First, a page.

The Inquiry formed the view that activities such as electronic surveillance of individuals, covert surveillance of groups, attending meetings using false identities, and involvement in activity that conflicts with human rights may breach the SSC Code of Conduct and potentially contravene the provisions enshrined in the New Zealand Bill of Rights Act 1990 (NZBoR) including freedom of expression, freedom of association and freedom from discrimination.

An important view expressed by the Inquiry was that legal requirements applying to Crown agencies apply equally to activities carried out by contractors working for government agencies. That means private security consultants and investigators contracted to government agencies become bound by the SSC Code of Conduct and the NZBoR.   

In 2017 the Ministry of Business, Innovation and Employment created an ‘All of Government’ sub-panel to facilitate the private security sector delivering Protective Security Consultancy Services to government agencies. Thompson and Clark were part of the sub-panel.

Key requirements within the sub-panel agreement include:

  • Services must be provided in accordance with industry best practice.
  • Providers must act in the best interests of the participating agency.
  • Providers must comply with all privacy and other policies and guidelines issued by the participating agency, including the State Services Code of Conduct.
  • Providers must obtain, maintain and comply with any governmental, regulatory or other relevant approvals, permissions or requirements.
  • Providers must comply with all laws relevant to the provision of services.  
  • Providers must use all reasonable endeavours to avoid damaging or adversely affecting the reputation of the participating agency.

So, what are the consequences to our industry from the SSC Inquiry? The Inquiry report should not be examined in isolation but rather the debate needs to about our industry’s legal and ethical use of highly intrusive surveillance devices and techniques that intrude unreasonably into the privacy of individuals.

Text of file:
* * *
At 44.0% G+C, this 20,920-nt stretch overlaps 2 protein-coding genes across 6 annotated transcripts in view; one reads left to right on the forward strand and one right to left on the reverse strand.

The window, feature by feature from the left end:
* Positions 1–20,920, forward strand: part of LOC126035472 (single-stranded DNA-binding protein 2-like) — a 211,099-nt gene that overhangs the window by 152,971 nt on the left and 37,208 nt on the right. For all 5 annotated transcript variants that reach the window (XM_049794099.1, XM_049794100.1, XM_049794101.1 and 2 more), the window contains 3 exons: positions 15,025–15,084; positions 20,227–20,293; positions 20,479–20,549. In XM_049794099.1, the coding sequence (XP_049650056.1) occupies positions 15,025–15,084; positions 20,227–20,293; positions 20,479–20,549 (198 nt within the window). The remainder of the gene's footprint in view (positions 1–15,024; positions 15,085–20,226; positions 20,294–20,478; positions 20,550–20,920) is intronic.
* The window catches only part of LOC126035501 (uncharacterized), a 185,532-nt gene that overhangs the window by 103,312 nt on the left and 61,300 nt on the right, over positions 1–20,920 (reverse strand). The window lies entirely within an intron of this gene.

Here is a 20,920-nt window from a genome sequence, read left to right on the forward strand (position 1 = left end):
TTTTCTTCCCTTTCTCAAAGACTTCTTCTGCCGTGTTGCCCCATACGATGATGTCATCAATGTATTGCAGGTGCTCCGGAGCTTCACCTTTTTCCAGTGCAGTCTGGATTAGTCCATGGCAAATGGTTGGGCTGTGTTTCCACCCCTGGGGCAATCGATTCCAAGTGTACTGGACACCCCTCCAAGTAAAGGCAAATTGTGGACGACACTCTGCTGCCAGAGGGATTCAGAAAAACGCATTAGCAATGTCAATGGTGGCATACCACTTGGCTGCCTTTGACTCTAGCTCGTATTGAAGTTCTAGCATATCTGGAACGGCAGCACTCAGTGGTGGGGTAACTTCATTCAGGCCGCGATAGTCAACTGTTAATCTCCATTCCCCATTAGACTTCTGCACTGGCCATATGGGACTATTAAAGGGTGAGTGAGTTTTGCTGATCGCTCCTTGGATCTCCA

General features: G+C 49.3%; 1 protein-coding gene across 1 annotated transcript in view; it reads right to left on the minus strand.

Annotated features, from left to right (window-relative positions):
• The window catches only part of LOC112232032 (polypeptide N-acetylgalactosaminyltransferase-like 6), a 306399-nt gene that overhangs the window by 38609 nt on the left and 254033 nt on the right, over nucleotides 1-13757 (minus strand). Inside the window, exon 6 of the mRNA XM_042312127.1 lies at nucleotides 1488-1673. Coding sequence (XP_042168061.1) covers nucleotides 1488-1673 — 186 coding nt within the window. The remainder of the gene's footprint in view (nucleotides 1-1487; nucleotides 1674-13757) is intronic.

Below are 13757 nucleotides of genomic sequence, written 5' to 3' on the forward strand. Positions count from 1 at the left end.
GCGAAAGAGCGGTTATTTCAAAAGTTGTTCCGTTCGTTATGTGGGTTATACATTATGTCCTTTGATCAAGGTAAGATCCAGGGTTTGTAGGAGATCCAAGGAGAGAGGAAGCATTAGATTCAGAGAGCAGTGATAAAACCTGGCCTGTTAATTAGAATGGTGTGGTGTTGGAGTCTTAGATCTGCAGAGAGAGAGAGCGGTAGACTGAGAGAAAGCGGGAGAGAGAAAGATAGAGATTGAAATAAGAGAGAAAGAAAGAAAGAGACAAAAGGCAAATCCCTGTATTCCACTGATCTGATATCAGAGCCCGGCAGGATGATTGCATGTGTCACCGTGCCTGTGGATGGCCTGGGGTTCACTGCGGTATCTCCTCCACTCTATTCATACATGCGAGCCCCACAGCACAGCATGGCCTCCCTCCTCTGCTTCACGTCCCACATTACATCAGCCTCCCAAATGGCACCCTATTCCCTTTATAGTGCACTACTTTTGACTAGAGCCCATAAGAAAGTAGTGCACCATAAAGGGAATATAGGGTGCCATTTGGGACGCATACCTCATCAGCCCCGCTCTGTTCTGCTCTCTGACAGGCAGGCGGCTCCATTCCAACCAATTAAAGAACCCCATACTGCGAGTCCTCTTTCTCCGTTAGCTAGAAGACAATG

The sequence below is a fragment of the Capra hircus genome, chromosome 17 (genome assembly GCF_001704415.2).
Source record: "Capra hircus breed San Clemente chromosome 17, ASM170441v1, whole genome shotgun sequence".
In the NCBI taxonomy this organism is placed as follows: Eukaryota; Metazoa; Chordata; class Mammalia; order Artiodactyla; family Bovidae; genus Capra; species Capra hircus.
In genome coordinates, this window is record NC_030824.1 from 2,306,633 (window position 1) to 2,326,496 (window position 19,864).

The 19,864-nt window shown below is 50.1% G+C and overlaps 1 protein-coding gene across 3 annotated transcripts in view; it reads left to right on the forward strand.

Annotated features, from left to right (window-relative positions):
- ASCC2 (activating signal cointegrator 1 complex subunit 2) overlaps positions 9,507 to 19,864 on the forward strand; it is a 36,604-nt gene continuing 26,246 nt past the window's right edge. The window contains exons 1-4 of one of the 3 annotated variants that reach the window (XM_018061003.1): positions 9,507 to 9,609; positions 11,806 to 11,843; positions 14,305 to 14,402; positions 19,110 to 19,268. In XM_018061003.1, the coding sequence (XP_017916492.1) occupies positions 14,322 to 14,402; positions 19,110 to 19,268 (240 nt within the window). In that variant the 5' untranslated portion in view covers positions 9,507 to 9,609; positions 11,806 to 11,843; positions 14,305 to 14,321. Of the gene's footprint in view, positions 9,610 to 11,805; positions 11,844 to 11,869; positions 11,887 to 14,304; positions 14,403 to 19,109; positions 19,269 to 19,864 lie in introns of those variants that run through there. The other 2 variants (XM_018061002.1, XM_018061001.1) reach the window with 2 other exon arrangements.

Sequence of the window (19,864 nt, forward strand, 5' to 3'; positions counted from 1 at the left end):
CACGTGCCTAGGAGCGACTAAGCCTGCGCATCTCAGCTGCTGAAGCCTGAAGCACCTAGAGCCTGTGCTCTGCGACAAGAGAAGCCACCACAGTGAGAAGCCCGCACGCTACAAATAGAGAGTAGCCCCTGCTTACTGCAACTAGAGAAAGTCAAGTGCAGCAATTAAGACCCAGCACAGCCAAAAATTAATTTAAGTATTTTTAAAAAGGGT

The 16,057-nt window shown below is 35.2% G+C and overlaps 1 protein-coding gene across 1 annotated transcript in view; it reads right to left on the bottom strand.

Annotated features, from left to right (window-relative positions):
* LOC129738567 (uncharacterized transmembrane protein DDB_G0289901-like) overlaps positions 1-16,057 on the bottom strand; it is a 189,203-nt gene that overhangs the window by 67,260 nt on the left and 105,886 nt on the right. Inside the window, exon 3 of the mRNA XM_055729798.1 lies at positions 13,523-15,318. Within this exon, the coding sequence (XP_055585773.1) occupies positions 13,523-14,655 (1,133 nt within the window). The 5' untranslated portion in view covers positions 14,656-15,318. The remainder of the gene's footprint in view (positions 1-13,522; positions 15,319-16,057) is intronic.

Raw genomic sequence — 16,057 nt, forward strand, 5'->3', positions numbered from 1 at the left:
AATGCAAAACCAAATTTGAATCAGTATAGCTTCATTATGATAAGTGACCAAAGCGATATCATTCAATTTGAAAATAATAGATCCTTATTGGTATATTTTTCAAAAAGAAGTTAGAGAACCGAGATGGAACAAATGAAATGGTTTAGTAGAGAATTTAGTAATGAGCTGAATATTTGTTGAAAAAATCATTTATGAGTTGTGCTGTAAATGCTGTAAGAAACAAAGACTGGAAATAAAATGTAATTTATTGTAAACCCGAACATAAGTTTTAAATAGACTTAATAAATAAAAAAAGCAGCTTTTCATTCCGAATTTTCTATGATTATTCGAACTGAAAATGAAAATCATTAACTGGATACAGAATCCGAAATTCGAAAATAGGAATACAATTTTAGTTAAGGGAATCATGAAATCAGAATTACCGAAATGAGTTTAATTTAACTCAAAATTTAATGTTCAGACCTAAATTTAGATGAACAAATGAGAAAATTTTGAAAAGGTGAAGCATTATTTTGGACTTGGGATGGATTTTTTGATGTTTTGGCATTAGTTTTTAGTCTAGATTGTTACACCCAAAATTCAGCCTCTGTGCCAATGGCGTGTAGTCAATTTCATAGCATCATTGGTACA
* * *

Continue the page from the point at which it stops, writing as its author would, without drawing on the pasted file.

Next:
The Principles contained in the Privacy Act 1993 require that personal information collection:

  • Must be for a lawful purpose.
  • Must be necessary.
  • Must not be collected unfairly.
  • Must not intrude to an unreasonable extent upon the personal affairs of the individual concerned.

However, a review of the private security industry requires an analysis broader than an examination of the Privacy Act principles. The Private Investigators and Security Guards Act 1974 placed restrictions on the use of imaging and audio recording devices by private investigators. Those restrictions were a response to reports of unethical behaviour by private investigators involved in divorce investigations.  

The Private Security Personnel and Private Investigators’ Bill 2010 originally contained the imaging and audio recording restrictions from the 1974 Act. However during the passage of the Bill through the House in 2010, those restrictions were removed. The removal met strong opposition from various parliamentarians, as recorded in Hansard, during the second reading of the Bill on 7 September 2010 and at a subsequent hearing of the Justice and Electoral Committee. Some key excerpts from Hansard include:

  • “There is good reason why there should be protections around the way that the industry operates when it comes to an individual’s privacy.”  (Rt Hon Jacinda Ardern).
  • “I do not think they should have carte blanche to use [digital devices such as cameras, voice recorders and so on] in any way that they see fit, which is effectively what this bill allows them to do.” (Hon Chris Hipkins).
  • “Now that we see private investigators using [surveillance] technology and being so intrusive into the lives of others, it is appropriate that they be properly restrained.” (Keith Locke).